Filling the air, and overpowering my senses, the scent of hay mingling with chamomile flowers crushed by iron horse shoe and leather hobnail boot; sensuous and intoxicating. And all through those hay making days the buzzing of bees bustling around in the gentle breeze. My father's chanted verse each summer, 'A swarm of bees in May is worth a load of hay.In June a silver spoon, but in July not worth a single fly.' A babble of buzzing around their Tower of Babel flowers in the ancient banked hedge. Eden-like the bank brimming over with vetch - tufted, pea and yellow, fox and cubs, boots and shoes, a floral plate of bacon and eggs, white bindweed, foxglove, meadowsweet and rosebay willow herb yet to break bud. Cascading down the bank in a tumble of petals, a floral rainbow. In the hedge trough, brittle porcelain shards of the pink and white dog rose.
On the final day, another tramp-tramp-tramp, and the final turning. My mother and aunt hand raking the straggle of grass stems back from the hedge trough with rake and prong. Next, the hay raked into windrows with the Blackstone iron rake before being swept in Higher mead, and carted from Lower mead to the hay shed.
My father pressing the foot bar with his hob nail boot, while his hand worked the hand-lever to raise and lower the rusty curved tines. The clunk-clunk-clunk echoing across the field. All the while me and my imaginary friends cartwheeling, somersaulting and skipping with the red wooden handled skipping rope, "Salt, mustard, vinegar and pepper." The skipping rope chant from the playground.
In Higher mead, the windrows heaped into pooks for the sweeping. The shire horse hitched up to the wooden sweep. Pulled over the grass the sweep tines piled high.
"Higher, dad, higher.Sweep it higher. Build it up to the sky."
The sweep swept heap of hay pulled back to the shed by Charlie. "Whoa, there. Whoa boy. Back up." In a strength-wrench, his hands pulling the sweep back and tilting it upwards and forwards. "Move on boy." The sweep rising into the air, before somersaulting over the swept heap. My father moving nimbly around the side of the tipped heap, righting the sweep as it landed, to prevent the wooden tines from smashing. "Whoa boy. Good boy." A click of his tongue. "Move on."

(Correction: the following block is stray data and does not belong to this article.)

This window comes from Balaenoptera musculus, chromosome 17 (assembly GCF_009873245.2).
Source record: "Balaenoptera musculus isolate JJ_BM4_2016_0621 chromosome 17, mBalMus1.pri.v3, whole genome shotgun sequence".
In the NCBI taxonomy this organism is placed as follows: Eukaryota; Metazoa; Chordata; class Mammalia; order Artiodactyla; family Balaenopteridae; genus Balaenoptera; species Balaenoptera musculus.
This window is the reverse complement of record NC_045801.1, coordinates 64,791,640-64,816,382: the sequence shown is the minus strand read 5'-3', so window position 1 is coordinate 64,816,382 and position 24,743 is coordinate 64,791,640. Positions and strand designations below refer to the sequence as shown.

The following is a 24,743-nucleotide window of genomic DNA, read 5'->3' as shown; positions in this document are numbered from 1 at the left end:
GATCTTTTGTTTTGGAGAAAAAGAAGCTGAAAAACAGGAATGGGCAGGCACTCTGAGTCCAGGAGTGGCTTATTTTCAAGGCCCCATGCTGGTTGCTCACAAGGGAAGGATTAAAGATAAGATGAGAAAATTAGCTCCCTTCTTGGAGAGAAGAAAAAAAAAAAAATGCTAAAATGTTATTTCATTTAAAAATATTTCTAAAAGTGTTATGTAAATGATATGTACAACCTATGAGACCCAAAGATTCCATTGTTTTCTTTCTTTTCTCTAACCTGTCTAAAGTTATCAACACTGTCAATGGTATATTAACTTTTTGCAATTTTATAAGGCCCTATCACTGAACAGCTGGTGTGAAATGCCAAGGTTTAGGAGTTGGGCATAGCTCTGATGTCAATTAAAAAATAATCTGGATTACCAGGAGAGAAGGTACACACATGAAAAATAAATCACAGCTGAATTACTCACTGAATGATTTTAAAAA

Once again over the field to gather up another heap of hay. Back at the hay shed the swept hay pronged with picks up to the rick builder by two villagers, brought in as extras for the epic film. The stack shaped and trampled down by my octogenarian hero, built up on foundations of beach faggots from the wood ricks in back court to prevent damp from seeping up into the hay and causing mould to develop.
When the hay from Higher mead had been swept up, Charlie was unhitched from the sweep and harnessed to the long cart. Crafted before the beginning of the First World War, in the carpenter and wheel wright's shop directly opposite my farmhouse tree for, it consisted of an oak framework, a floor and wheel hubs of elm, and spokes and shafts of ash, and had taken many weeks to construct and had cost eighteen guineas. As well as carrying hay it was used for bringing in sticks and faggots when a hedge was laid, and in previous years when my father had grown corn it was piled high with sheaves brought in to the barn where they were thrashed by the stationary barn thrasher powered by the oil engine